ASK FATHER: Will happiness in heaven be incomplete if our loved ones aren’t there too?

From a reader…


I always hear that when we die and go to heaven we will see our loved ones again. That we will be together again. But how can that be? How can It be if someone you love doesn’t love you the same? If someone gets married, falls in love and then their spouse dies and they remarry then what happens? They can’t all reunite. It makes me sad to think That I will not reunite with my mom, et al.

It is a pious, hope-filled thought, isn’t it?  Such a proposition softens the reality that a) not all get to heaven and that b) passing through that door of death is scary.  It is a warming comfort for us when we consider what Augustine called “our daily winter”… the chilling fear of death.

Our happiness in heaven will reside in our purified love of God and the Beatific Vision.  We will know that all is exactly as it ought to be according to God’s will.  In that state we will lack nothing which we need to be happy.  That means that we will be also perfectly content with the eternal fate of those whom we loved in life but who didn’t make it.   We will be content because where they are is where they ought to be.

Our happiness will not be decreased by the lack of a certain person.  However, it will be increased, as will everyone’s, by the presence of that person, sharing in glorifying God.

God doesn’t need for us creatures to glorify Him, and yet the increase in love, joy and His ultimate glorification by free creatures in His image and likeness is the final end of creation.

When the Enemy manages to get a soul away from God and that soul winds up irrevocably in Hell, he can crow, “That’s one more You can’t have!”   God’s glory isn’t diminished by such a loss, but our collective giving of glory to God is that much less bright.

This should be a stimulus to us in this life to do what we can to get our loved ones to heaven!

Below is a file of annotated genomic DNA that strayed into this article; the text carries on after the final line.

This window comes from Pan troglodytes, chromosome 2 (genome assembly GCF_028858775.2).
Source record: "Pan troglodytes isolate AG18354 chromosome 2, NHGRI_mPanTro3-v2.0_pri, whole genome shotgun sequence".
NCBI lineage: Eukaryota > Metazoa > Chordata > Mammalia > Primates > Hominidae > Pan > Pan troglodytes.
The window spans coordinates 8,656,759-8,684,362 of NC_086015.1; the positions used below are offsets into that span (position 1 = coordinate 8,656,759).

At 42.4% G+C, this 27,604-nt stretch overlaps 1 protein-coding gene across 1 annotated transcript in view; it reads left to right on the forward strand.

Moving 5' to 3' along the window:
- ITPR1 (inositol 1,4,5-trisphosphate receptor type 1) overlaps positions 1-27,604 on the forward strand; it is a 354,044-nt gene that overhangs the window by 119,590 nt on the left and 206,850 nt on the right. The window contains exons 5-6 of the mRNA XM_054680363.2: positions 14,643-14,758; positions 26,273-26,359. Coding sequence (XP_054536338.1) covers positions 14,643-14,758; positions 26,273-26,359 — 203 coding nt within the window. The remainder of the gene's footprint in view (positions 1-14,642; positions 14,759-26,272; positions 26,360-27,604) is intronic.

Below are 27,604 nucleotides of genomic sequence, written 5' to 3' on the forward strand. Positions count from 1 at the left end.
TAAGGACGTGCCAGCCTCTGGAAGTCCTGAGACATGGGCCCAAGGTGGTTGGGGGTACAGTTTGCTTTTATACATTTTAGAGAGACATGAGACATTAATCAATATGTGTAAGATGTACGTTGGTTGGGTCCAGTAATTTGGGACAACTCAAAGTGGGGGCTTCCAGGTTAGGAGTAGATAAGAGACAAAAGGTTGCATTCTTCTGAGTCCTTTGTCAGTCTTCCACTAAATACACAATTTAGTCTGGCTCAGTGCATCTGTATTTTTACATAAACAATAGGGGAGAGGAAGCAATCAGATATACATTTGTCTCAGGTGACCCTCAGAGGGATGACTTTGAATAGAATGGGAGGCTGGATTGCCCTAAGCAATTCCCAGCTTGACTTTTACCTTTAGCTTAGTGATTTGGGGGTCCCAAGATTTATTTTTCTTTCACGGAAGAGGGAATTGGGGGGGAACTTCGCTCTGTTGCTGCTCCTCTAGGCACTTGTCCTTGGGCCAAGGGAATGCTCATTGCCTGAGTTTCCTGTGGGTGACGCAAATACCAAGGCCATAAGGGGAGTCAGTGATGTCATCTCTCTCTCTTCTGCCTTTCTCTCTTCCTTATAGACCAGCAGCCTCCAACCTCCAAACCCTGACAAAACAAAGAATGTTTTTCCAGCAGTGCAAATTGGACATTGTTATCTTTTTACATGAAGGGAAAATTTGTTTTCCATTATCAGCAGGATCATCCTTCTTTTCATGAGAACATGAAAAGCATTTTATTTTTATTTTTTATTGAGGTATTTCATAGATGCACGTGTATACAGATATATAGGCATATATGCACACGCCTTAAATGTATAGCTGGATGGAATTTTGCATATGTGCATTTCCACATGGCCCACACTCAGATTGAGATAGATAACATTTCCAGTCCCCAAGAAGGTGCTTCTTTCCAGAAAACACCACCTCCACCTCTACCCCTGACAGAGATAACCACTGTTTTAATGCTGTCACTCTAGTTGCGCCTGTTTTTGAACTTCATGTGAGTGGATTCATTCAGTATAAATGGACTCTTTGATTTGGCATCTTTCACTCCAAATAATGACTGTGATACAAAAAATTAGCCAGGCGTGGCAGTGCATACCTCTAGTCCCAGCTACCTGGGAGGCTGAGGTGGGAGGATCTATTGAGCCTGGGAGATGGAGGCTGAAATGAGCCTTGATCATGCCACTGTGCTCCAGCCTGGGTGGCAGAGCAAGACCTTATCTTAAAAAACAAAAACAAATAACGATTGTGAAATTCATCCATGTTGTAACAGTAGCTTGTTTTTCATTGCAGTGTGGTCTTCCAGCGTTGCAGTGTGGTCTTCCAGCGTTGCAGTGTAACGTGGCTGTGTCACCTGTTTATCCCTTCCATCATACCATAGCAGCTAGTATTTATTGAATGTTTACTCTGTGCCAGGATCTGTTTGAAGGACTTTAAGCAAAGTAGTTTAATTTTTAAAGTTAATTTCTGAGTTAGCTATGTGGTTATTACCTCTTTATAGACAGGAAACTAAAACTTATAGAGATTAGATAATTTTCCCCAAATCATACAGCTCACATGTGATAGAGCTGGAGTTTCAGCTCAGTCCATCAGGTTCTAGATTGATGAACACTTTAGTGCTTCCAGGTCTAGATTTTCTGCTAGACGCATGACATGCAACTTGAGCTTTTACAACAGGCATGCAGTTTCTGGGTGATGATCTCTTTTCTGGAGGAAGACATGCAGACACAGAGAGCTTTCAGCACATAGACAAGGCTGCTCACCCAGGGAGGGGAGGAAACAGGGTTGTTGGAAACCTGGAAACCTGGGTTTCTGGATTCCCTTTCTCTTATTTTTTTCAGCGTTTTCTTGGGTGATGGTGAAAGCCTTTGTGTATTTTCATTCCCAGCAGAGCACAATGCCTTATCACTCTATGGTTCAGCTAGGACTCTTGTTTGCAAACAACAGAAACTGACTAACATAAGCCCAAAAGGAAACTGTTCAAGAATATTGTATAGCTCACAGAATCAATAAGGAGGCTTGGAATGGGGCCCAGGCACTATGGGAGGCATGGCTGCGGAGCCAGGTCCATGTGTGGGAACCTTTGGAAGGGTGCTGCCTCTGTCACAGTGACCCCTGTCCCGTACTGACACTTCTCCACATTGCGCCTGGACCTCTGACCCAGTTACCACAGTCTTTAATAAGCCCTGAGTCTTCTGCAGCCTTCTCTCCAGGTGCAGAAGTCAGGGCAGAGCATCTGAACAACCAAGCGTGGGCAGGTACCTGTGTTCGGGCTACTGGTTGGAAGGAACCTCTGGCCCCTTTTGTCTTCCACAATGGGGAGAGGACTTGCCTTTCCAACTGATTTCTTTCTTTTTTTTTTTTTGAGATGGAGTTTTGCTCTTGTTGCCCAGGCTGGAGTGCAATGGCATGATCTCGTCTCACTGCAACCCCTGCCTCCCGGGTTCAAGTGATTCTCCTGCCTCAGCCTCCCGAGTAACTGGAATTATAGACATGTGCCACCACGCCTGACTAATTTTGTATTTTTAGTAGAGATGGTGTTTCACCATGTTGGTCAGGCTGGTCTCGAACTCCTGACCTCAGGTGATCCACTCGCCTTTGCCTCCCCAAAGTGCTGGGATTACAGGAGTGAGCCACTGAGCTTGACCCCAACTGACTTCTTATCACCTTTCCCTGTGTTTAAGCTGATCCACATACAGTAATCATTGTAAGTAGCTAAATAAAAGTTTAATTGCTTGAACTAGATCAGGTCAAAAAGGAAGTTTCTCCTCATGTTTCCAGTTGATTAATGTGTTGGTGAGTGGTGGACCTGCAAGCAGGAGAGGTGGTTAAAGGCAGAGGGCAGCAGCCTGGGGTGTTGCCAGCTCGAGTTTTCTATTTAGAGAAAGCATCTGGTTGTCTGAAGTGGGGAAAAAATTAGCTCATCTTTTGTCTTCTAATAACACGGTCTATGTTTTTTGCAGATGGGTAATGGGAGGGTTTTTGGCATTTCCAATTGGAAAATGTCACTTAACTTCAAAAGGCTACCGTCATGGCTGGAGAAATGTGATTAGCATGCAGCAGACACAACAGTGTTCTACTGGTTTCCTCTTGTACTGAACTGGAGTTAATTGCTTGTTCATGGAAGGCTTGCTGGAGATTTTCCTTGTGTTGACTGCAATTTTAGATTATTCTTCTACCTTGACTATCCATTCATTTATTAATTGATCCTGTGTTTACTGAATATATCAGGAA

You spouses… you must love God more than each other, so that you can love each other properly.   Your main job in life is to help your spouse to heaven.  Your responsibility to your children is to given them the formation they need to increase maximally the probability that they will choose to live a holy life of faith.  You have friends and others in your life whom you influence.

Some say “Don’t proselytize!”

Uh huh.  Everyone has a part to play in The Great Commission.

Remember that people in this life are attracted more to joy than to gloom, solid well reasoned answers than vague and uncertain.

And never underestimate the power of an invitation.

About Fr. John Zuhlsdorf

Fr. Z is the guy who runs this blog. o{]:¬)
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  1. prayfatima says:

    I have such a longing to get to Heaven and I want to be a great saint. On the diagram above, just get me straight up there, don’t mess around, God! Just take me there at my dying breath!
    Actually just today I thought, I want to be a doctor of the church. For what? I do not know. I just want to do something very great. I want to be right up there, close to Mary and Joseph. Probably closer to Joseph, Mary will not mind. Isn’t it exciting to think that we can surpass even some of the greatest Saints in our holiness? They might be jealous of us, because we can all surpass them!! Why settle, just go for the gold! Desire God and Heaven because they both want you!! It’s an exciting time to be alive, my friends. Love what you imagine Heaven to be and then just say: I have got to get there, God!! Don’t mess around, don’t forget about me!

  2. White Pine says:

    Prayfatima, I’m not going to say that I’ve never had a thought that’s been remotely similar, but I’m pretty sure it’s a sin. We don’t have to be a doctor of the church to fulfill our vocation, and even if we do become one, you won’t be better than the least saint that nobody has ever heard of. It’s (at least in my case ) extremely prideful to wish for that kind of recognition on earth. As if any saint would be jealous of someone joining their ranks! Remember the litany of humility : “That others may be holier than I, provided that I be as holy as I should, Jesus grant me the grace to desire it”.

    I say this as someone who struggles with pride issues myself.

  3. Not says:

    Thank you Father Z,